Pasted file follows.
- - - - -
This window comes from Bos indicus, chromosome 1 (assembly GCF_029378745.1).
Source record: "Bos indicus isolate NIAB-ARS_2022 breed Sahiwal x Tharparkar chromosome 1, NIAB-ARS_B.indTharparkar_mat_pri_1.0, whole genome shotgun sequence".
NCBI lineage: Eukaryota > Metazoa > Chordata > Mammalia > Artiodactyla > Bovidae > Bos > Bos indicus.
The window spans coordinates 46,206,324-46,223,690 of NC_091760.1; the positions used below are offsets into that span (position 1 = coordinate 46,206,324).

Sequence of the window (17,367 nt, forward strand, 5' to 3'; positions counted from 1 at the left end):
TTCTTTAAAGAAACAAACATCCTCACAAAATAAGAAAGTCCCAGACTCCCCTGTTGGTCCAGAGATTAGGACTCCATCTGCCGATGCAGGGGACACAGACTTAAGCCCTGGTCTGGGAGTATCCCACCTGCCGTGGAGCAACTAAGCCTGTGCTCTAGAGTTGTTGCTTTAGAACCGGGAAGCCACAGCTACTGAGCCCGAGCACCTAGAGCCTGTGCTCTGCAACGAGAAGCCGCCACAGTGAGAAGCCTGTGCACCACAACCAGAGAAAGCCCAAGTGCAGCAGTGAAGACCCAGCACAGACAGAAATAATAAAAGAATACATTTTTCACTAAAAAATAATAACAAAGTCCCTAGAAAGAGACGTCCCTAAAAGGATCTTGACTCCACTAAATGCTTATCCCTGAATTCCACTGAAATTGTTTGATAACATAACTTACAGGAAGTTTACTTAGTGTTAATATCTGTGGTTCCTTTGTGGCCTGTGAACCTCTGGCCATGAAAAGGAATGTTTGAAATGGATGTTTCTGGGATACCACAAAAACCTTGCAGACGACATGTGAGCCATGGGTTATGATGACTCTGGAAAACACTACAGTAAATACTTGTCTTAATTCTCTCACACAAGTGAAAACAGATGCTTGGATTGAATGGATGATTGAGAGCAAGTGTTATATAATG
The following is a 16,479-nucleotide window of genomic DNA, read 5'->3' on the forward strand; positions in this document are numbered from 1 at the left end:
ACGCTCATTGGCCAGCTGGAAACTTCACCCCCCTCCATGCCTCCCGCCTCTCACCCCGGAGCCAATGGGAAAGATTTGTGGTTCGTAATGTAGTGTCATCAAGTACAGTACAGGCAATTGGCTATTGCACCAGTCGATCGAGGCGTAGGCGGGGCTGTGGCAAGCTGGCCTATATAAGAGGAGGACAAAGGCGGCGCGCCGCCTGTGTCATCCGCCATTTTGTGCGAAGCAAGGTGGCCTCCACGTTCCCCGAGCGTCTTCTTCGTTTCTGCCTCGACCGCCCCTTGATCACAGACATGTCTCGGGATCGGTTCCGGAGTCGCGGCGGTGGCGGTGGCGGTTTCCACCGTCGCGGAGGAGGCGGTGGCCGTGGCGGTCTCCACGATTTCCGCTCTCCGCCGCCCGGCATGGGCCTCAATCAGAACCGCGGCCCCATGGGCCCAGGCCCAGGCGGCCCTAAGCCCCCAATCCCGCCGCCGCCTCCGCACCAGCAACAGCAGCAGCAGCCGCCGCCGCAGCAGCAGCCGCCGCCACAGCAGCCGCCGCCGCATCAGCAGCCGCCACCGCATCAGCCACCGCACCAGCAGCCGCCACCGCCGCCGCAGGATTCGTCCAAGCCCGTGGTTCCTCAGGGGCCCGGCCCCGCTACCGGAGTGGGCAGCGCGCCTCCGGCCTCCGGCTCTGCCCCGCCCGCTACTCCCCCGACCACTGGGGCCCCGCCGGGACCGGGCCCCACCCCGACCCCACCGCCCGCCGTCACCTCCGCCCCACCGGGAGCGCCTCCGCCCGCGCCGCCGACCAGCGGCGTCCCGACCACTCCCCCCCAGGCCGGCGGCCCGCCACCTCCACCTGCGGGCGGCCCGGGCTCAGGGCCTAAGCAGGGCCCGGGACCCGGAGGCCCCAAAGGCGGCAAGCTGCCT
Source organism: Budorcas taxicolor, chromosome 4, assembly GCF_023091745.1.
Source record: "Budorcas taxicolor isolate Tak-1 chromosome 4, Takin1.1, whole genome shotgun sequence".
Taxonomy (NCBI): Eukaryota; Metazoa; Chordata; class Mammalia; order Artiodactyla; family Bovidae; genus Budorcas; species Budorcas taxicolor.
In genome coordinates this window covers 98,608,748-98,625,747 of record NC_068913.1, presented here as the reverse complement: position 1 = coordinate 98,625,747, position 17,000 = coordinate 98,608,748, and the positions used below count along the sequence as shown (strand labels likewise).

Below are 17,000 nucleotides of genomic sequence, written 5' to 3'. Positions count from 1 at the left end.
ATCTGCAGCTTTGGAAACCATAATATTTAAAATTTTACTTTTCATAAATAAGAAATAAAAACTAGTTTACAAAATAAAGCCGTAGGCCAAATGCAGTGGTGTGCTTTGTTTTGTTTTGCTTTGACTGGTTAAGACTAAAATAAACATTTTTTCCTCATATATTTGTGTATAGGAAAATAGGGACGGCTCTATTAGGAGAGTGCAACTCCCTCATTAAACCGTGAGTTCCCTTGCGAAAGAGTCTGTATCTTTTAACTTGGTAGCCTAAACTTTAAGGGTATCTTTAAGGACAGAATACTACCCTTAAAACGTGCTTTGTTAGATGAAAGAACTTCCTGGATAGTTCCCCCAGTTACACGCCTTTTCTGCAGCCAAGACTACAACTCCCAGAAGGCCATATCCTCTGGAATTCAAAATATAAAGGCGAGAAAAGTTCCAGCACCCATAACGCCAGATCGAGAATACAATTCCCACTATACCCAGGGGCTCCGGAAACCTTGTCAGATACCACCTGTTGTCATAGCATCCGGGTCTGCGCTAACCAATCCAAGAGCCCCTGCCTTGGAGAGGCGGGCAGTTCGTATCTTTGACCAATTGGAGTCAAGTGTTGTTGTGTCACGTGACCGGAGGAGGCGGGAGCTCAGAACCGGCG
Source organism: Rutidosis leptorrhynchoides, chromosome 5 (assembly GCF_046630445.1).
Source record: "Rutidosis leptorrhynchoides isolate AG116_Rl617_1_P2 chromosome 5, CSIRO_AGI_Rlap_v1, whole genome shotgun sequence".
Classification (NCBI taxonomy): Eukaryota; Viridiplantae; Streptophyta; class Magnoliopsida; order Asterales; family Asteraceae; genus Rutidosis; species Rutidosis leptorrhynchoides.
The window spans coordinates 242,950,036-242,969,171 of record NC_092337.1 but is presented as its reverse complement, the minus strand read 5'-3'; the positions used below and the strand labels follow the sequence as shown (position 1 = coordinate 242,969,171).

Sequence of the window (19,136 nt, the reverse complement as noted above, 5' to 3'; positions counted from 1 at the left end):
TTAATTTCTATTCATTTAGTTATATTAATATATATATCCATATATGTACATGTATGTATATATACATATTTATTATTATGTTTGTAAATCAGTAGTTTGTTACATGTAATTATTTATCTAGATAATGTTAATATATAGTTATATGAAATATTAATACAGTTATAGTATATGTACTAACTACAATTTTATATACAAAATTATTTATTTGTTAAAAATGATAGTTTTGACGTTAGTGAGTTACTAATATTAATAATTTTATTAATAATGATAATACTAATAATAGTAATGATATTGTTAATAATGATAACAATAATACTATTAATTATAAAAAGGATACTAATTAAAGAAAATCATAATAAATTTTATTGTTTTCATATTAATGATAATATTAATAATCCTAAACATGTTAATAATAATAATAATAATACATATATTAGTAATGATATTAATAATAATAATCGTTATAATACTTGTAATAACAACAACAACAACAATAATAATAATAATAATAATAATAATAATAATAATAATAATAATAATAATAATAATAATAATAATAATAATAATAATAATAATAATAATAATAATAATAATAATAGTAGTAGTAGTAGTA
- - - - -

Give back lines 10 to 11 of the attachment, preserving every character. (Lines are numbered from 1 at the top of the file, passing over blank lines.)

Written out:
Source record: "Budorcas taxicolor isolate Tak-1 chromosome 4, Takin1.1, whole genome shotgun sequence".
Taxonomy (NCBI): Eukaryota; Metazoa; Chordata; class Mammalia; order Artiodactyla; family Bovidae; genus Budorcas; species Budorcas taxicolor.